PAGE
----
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Problem with JavaScript conversion - Pavlovia stuck on "intializing experiment" screen

URL of experiment: https://run.pavlovia.org/t_s/24drb_erw/html

Description of the problem: Pavlovia is stuck on the “intializing experiment” screen.
I have read on other forum posts that one reason could be the python to js conversion, and I think this might be my problem.

I have built the experiment with the PsychoPy Builder, and have a few custom code elements in it.
The code element that I think might be causing the problem is one I used to set the interval between the fixation cross and the first stimulus (the other code elements have been used before). I tried this out in the offline version of the experiment, and it works as I want it to. Basically, it uses numpy’s random.exponential function to set the interval between two stimuli. If the interval that is drawn is too long then it is rejected with a if statement.

Below is the python code I am using in the Begin Routine tab:

from numpy import random
sc = 0.2
maxi = sc * 12.5

#generate number
isi = random.exponential(scale = 0.2, size = None)
#if isi is larger than maxi, keep drawing until it is smaller
while isi > maxi:
    #print("larger")
    isi = random.exponential(scale = 0.2, size = None)

thisExp.addData("isi", isi)

In the Begin Experiment tab I have:
isi = 0

In the Duration field of the respective Routine, I use “$isi” to set the duration.

Since this works offline but not online, I guess this has something to do with the conversion to javascript? Or can I not import python libraries online? I don’t really know javascript, so I am not sure where the problem lies.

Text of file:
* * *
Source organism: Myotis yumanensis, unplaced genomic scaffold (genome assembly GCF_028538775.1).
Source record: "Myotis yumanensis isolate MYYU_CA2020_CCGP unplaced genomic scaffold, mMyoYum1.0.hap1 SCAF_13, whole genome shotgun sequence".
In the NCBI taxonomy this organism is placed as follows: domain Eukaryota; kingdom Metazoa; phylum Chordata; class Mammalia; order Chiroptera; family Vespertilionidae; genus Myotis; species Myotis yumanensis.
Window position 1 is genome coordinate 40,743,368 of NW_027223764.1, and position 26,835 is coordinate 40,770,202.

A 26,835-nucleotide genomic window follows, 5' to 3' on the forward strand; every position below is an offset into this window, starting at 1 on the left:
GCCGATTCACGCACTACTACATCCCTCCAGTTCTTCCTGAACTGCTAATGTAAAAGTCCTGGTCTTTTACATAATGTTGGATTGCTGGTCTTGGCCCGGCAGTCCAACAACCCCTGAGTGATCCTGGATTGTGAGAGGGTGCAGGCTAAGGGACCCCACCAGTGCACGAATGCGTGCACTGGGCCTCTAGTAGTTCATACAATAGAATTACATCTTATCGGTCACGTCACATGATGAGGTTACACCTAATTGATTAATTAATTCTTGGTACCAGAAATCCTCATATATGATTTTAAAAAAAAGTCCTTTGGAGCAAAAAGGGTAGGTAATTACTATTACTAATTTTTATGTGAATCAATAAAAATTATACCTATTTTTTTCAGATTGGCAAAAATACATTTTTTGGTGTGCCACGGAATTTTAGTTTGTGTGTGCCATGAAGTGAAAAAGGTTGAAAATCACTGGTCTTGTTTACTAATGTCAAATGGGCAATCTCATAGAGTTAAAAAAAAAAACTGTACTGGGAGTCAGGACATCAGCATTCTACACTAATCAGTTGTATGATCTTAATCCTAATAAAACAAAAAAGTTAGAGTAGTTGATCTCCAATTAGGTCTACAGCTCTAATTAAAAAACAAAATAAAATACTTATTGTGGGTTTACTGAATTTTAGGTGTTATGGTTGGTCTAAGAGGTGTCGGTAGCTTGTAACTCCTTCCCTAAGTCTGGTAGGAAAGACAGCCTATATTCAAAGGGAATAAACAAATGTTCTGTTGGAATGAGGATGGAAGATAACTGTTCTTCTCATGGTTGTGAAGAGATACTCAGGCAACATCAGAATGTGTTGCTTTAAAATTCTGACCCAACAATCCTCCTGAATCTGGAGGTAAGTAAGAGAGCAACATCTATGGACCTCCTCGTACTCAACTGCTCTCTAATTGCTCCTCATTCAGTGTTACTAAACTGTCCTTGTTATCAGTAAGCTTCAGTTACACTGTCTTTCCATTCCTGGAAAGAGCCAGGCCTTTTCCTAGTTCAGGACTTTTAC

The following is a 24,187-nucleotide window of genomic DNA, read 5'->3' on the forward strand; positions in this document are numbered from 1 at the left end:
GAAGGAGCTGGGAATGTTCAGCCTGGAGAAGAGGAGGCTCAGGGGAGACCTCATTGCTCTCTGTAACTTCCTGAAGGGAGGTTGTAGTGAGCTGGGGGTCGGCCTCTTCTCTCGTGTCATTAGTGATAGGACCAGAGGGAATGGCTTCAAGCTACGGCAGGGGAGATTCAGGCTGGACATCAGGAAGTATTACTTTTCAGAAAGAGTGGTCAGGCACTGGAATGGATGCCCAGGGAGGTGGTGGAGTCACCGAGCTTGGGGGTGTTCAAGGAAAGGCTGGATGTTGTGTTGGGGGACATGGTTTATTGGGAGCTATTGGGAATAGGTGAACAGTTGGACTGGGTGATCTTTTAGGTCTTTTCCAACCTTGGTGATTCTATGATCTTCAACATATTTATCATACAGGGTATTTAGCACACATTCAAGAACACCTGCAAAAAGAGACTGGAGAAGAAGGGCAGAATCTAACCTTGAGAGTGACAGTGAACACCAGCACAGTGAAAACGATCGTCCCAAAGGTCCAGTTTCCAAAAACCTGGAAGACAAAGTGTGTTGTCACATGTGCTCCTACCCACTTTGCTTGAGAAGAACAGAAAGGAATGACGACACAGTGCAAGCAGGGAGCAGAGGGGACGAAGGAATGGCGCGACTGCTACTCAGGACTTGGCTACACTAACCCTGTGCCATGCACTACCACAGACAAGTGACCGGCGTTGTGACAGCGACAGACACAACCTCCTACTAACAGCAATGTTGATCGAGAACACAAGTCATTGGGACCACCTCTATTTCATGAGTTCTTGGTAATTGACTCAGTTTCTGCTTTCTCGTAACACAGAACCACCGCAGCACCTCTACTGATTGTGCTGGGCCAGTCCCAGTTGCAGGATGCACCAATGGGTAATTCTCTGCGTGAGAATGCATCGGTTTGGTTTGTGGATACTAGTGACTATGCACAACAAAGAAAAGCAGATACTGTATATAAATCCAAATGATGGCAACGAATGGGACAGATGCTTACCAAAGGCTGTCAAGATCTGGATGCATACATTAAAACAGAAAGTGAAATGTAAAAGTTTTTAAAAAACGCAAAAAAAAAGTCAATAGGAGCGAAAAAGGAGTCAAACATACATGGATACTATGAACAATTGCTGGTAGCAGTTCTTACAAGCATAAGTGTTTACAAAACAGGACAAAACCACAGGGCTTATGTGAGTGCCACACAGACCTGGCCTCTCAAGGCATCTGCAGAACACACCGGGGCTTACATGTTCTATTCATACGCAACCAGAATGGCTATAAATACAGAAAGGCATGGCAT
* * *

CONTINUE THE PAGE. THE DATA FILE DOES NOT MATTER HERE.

Any help would be appreciated.

Cheers,
tasi

Please look at my crib sheet for how to define random variables.

Would this work for randexp if defined in code_JS or am I misreading the function?

randexp = function(scale) {
  return Math.exp(-Math.random()/scale)/scale;
}

Hello,

You can’t import Python libraries online. PsychoPy imports a set of libraries and their equivalent JavaScript-counterparts.

Best wishes Jens

thanks so much for the function in js code and for pointing me towards the crib sheet.

However after taking a look at the implementation of numpys random.exponential function (python - How to view the source code of numpy.random.exponential? - Stack Overflow) and translating it to js, it looks like this might be a closer approximation of the function

randexp = function(scale) {
  return -scale*Math.log(1.0-Math.random());
} 

I would be very happy for any feedback on this.

thanks again for your help :slight_smile:

Hey,

thanks for the reply. I just found it in the crib sheet mentioned in @wakecarter 's comment (which I should have read before starting!)

cheers,
tasi